Venus-fly-trap help

klier at iscsvax.uni.edu klier at iscsvax.uni.edu
Wed Jul 14 18:19:23 EST 1993


In article <17680 at news.duke.edu>, psconk at acpub.duke.edu (Paul Conklin) writes:
> All this discussion of Venus fly traps as pets needs a note of caution. 
> This plant is endemic to a very small range in S.E. North Carolina and N.E.
> South Carolina.  While it is locally common in its costal wetland habitats,
> these habitats are disappearing rapidly to costal development.  Those areas
> that remain are under increasing pressure from plant collectors who can
> quickly remove an entire population for sale at some hardware store for $2.50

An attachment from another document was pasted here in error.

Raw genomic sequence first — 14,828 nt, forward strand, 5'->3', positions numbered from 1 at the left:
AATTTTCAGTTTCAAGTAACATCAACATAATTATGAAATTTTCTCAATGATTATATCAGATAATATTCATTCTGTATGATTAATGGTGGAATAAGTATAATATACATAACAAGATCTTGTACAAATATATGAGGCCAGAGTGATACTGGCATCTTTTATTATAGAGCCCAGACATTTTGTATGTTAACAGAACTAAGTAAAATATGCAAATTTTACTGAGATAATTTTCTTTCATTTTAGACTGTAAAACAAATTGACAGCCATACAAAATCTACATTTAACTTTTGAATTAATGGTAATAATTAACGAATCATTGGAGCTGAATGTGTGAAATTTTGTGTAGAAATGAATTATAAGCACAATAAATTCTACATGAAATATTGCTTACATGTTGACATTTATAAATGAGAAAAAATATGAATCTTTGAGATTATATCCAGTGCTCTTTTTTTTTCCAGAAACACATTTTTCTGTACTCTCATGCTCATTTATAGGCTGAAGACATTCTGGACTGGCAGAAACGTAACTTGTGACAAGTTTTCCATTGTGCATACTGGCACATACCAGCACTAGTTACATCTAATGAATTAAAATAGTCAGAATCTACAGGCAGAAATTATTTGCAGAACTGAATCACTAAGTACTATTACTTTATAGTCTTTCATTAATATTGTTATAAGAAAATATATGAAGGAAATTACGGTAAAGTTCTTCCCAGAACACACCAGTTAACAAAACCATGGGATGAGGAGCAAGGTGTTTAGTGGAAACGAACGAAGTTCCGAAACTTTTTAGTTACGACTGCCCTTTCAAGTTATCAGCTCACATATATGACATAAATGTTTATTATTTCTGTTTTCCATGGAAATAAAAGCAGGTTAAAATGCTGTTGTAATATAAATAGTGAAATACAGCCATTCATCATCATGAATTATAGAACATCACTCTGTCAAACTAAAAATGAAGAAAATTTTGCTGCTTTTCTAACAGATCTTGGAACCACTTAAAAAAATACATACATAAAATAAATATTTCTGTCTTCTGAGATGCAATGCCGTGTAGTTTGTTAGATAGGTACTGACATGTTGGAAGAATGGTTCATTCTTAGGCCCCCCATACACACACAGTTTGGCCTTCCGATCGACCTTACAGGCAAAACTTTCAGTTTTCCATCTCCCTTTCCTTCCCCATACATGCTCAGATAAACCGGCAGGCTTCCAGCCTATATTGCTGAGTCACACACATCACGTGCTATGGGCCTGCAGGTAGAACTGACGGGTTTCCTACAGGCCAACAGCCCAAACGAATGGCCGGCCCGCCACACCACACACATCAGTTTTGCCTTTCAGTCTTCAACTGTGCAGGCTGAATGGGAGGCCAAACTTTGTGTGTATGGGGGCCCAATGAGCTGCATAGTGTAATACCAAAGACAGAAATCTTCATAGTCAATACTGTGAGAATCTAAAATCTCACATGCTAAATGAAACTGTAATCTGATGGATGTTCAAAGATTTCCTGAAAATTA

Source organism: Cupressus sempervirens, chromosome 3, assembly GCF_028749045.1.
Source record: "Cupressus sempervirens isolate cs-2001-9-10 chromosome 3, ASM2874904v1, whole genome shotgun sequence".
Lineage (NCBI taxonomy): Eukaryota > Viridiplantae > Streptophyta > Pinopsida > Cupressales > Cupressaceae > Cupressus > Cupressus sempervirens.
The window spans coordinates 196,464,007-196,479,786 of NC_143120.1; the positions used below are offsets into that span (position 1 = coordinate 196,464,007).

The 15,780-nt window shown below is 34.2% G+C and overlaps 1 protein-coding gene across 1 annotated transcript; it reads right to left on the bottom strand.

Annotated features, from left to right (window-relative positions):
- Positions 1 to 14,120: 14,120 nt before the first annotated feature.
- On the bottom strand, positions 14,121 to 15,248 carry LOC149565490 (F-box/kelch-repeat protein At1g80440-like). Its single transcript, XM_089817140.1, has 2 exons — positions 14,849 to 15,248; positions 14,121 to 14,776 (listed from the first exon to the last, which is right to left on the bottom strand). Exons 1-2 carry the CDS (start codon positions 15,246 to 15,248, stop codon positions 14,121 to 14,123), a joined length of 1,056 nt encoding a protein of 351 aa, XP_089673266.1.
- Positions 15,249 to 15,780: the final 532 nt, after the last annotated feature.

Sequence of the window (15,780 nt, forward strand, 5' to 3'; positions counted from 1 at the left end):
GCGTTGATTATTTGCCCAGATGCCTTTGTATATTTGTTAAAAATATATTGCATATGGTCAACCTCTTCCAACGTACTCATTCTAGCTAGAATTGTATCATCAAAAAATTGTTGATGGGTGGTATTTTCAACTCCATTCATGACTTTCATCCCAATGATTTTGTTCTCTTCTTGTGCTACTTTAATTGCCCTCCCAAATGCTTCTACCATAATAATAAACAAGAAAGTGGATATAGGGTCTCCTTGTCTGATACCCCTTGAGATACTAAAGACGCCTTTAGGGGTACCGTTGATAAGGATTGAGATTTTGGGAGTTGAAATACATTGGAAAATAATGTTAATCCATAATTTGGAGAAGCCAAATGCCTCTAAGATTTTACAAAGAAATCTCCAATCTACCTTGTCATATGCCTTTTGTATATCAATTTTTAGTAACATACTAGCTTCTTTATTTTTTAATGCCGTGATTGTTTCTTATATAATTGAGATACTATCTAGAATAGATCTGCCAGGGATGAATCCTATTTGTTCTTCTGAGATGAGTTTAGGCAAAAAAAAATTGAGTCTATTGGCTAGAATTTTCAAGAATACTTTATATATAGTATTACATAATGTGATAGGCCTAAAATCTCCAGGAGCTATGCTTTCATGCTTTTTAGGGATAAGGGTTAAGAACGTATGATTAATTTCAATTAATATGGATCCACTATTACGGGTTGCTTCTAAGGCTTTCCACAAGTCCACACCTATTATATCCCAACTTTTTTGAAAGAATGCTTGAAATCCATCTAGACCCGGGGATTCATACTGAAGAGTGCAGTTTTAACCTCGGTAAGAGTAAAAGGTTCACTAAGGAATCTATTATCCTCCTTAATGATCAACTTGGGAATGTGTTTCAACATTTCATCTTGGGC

> each.  It is possible to grow fly traps from tissue  culture, but this is
> more expensive than collecting from the wild.  If you want to buy a fly trap,
> MAKE SURE IT IS GREENHOUSE PRODUCED! Ask for names and addresses, since dealers
> will often lie about their sources.

Amen.  This is true for many of the carnivorous plants, including the
Sarracenia "trumpets" that are currently fashionable in dried flower
arrangements.  Most of these are stripped from native populations, and
there is real concern that the populations are suffering.

BTW, Carolina Biological sells a venus fly trap tissue culture kit 
for lab use...  I thought I might try it as a "whiz-bang" lab 
[well, compared to Nicotiana tc ;-)]   Has anyone any experience with this
kit?   Is it suitable for freshman biology?  

Kay Klier    Biology Dept   UNI



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